With this in mind, any entity proposing to not only maintain budgets from prior years, but raise property taxes through the Truth-in-Taxation process at this time is tone deaf.
Yet, more than 35 cities, school districts, and special districts in Utah are proposing to raise property taxes for the fiscal year 2021, which began July 1, 2020. To view the full list, scroll to the bottom of this page.
In what can only be described as completely tone deaf to the pains of its taxpayers, Spanish Fork City Council has approved a tentative property tax increase within the budget for FY 2021. This follows an increase in FY 2020, as well.
The Spanish Fork City Council tries to nullify outrage by increasing these taxes by “small” amounts, but every dollar counts, especially during this unprecedented recession.
The tentative budget approved by the Spanish Fork City Council includes a property tax increase to pay for a new library. Yes, that’s where their priorities lie. The tax increase is estimated to be $30.12 on the average home worth $293,000, with $20.88 of that dedicated for the new library. The remainder is to be used for the construction of a fire station.
But it won’t end there. The City Council has essentially promised that this increase is the 2nd of 3 property tax increases to pay for the library.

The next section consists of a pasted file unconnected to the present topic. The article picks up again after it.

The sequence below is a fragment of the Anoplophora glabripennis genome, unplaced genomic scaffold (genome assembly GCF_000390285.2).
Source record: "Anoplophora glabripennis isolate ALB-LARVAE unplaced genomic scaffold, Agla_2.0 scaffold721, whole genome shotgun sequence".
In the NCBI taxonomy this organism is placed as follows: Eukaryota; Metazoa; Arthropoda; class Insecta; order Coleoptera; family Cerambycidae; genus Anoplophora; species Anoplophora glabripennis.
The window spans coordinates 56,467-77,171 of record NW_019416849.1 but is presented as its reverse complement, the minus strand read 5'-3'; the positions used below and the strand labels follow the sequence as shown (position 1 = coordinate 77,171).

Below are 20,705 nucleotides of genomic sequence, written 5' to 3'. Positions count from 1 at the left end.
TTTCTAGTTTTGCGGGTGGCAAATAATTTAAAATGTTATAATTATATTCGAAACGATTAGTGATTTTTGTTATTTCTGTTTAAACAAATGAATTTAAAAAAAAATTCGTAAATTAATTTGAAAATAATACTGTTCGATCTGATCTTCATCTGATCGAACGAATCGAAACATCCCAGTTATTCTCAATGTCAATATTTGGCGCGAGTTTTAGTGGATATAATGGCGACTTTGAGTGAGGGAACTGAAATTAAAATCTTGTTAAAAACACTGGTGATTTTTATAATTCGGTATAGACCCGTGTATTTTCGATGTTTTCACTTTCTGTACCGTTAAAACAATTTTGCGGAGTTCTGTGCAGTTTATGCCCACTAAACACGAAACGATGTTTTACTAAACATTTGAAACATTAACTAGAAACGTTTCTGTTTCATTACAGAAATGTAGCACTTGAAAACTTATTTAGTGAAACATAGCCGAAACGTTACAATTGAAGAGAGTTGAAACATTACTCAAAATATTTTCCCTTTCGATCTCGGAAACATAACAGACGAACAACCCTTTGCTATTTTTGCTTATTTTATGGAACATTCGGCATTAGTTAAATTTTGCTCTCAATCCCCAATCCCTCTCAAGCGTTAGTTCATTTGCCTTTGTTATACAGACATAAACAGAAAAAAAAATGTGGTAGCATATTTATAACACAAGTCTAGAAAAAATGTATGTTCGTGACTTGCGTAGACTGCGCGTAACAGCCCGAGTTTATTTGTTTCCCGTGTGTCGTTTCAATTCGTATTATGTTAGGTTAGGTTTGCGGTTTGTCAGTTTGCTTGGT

As outrageous as their priorities are right now, this is terrible tax policy. Your Taxpayers Association strongly believes that capital projects (such as buildings) ought to be funded through general obligation bonds. The GO bond would increase taxes by a much smaller amount over ten or fifteen years, which would be temporary. Once the construction is paid off, property taxes would then decrease.
However, by implementing a property tax increase through Truth-in-Taxation, the Spanish Fork City Council has opted to continue collecting these new revenues indefinitely.
As we dug into their budget even deeper, we also found they intend to increase staffing. At a time of record unemployment and massive layoffs in the private sector, Spanish Fork has decided to use your precious tax dollars to convert a part-time library clerk to a full-time position, and to convert a human resources clerk from part-time to full-time as well.
The Spanish Fork city council is also violating budget standards by using enterprise fund transfers to prop up the General Fund. Rather than find ways to trim the budget to protect taxpayers, they’ve opted to steal dedicated money that Spanish Fork residents pay for maintenance and operation of specific services, such as water, sewer, and electricity, to shore up their unnecessary and frivolous General Fund spending.